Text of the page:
David Bourget (Western Ontario)
David Chalmers (ANU, NYU)
Rafael De Clercq
Jack Alan Reynolds
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Philosophical Issues 17 (1):217-244 (2007)
What are reasons? For example, if you’re aware that your secretary plans to expose you, and you resign to avoid a scandal, what is your reason for resigning? Is your reason the fact that your secretary plans to expose you? If so, what kinds of facts are eligible to be reasons? Can merely possible facts be reasons (for actual subjects)? Can merely apparent facts? Or are reasons rather attitudes? Are your reasons for resigning your belief that your secretary plans to expose you, and your desire to avoid a scandal? Or are reasons propositions? If so, which propositions? Only propositions that the subject believes and desires? Only propositions that are true? (On some views, those will be facts; on other views, not.).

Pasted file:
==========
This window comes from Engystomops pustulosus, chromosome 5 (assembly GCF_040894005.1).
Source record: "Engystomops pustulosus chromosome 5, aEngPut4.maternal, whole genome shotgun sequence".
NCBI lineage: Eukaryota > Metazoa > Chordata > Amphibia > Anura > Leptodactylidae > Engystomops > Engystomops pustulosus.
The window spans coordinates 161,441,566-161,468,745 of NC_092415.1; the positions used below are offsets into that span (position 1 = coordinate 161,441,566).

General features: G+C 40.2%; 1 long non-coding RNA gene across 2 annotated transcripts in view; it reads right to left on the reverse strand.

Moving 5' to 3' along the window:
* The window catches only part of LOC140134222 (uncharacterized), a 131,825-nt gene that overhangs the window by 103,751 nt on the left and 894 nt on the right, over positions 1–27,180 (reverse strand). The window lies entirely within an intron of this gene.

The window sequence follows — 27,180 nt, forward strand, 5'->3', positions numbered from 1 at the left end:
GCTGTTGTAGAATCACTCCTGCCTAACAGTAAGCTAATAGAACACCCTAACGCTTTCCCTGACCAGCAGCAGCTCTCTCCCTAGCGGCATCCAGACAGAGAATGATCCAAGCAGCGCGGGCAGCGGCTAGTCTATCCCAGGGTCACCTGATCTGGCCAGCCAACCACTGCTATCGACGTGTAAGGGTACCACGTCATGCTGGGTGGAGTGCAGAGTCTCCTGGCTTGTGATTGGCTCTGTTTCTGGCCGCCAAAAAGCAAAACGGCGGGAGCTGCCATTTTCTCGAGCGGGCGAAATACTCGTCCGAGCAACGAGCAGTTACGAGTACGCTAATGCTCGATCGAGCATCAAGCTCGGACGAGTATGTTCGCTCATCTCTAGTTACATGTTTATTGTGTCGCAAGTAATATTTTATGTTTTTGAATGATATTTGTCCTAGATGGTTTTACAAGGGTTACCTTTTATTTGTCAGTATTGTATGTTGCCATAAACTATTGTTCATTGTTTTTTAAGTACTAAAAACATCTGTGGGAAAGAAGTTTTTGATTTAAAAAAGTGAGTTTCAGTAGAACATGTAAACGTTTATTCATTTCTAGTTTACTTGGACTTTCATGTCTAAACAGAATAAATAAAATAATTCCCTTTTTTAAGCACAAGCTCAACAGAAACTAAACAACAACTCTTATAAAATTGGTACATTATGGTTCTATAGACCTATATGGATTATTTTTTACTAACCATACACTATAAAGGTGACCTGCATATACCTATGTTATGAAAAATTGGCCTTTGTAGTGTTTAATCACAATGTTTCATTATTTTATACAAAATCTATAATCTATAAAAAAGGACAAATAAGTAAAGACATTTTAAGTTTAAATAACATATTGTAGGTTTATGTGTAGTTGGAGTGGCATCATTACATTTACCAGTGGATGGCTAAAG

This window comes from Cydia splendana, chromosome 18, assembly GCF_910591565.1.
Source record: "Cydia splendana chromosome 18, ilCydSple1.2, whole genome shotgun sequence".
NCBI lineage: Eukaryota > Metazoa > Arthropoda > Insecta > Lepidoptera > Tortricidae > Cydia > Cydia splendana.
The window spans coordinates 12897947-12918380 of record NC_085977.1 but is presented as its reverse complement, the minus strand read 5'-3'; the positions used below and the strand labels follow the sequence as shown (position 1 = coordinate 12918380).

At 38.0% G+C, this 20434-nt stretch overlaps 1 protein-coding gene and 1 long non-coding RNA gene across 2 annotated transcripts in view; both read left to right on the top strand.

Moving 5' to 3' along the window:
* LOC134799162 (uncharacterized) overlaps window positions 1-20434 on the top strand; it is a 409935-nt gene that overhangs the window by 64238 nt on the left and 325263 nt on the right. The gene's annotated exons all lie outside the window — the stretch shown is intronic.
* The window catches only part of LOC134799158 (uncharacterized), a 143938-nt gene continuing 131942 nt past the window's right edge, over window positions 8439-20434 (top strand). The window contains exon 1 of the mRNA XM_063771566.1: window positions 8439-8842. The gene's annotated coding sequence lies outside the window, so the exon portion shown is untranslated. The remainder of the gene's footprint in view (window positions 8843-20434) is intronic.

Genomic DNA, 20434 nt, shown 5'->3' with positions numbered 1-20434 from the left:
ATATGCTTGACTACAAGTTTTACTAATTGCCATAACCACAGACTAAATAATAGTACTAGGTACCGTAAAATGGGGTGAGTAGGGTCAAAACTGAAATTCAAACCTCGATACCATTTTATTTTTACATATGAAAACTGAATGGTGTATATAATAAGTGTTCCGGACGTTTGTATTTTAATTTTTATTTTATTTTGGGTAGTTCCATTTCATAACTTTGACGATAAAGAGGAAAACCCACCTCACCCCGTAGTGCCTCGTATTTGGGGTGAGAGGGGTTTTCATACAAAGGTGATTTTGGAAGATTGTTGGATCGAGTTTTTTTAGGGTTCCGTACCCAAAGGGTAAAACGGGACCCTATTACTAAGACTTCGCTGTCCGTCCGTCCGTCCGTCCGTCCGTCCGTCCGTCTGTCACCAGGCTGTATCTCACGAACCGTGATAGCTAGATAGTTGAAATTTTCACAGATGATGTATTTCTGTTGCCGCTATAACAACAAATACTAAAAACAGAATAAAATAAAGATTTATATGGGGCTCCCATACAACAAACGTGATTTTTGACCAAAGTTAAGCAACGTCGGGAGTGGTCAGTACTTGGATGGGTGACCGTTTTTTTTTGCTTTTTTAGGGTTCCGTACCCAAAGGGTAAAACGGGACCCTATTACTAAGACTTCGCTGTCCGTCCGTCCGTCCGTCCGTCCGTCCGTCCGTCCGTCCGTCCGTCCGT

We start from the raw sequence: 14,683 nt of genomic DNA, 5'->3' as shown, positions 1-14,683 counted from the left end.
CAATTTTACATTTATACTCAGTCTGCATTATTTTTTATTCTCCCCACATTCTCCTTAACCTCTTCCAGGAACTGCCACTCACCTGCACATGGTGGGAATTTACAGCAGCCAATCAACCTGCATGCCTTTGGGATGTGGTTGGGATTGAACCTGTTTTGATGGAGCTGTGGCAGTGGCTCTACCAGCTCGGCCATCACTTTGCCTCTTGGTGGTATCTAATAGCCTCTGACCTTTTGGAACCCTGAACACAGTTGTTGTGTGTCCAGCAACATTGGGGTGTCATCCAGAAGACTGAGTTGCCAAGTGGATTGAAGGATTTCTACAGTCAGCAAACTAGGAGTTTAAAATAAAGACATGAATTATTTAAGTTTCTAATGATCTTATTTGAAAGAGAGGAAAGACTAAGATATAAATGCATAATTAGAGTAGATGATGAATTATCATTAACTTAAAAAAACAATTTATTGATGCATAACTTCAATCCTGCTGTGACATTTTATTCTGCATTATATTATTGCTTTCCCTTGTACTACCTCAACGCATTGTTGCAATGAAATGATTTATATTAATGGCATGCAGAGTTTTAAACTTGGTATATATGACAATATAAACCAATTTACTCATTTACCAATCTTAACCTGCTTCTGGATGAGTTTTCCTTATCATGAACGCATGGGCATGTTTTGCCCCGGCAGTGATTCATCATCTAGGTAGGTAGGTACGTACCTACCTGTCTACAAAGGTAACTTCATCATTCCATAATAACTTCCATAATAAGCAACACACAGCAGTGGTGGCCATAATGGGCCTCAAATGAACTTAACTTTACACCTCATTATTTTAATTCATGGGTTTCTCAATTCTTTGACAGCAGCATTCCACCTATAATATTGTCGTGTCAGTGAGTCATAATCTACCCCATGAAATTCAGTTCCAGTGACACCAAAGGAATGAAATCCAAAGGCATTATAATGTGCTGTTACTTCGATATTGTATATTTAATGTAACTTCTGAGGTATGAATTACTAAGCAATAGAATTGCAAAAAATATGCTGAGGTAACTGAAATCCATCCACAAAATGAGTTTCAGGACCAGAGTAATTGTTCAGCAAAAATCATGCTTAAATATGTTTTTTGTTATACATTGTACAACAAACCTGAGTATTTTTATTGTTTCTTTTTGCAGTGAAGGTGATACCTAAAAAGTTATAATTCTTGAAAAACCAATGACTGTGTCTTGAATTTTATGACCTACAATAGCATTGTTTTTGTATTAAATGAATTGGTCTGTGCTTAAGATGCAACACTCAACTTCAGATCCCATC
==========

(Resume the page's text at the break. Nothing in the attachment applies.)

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References found in this work BETA
Joseph Almog, John Perry, Howard K. Wettstein & David Kaplan (eds.) (1989). Themes From Kaplan. Oxford University Press, USA.
Jonathan Dancy (2000). Practical Reality. Oxford University Press.
Russ Shafer-Landau (2003/2005). Moral Realism: A Defence. Oxford University Press.
Stephen R. Schiffer (2003). The Things We Mean. Oxford University Press.
Wilfrid Sellars (1963). Science, Perception, and Reality. New York, Humanities Press.
Citations of this work BETA
Santiago Echeverri (2013). Is Perception a Source of Reasons? Theoria 79 (1):22-56.
Kevin Mulligan (2010). The Truth Predicate Vs the Truth Connective. On Taking Connectives Seriously. Dialectica 64 (4):565-584.
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Fred I. Dretske (1971). Reasons, Knowledge, and Probability. Philosophy of Science 38 (2):216-220.
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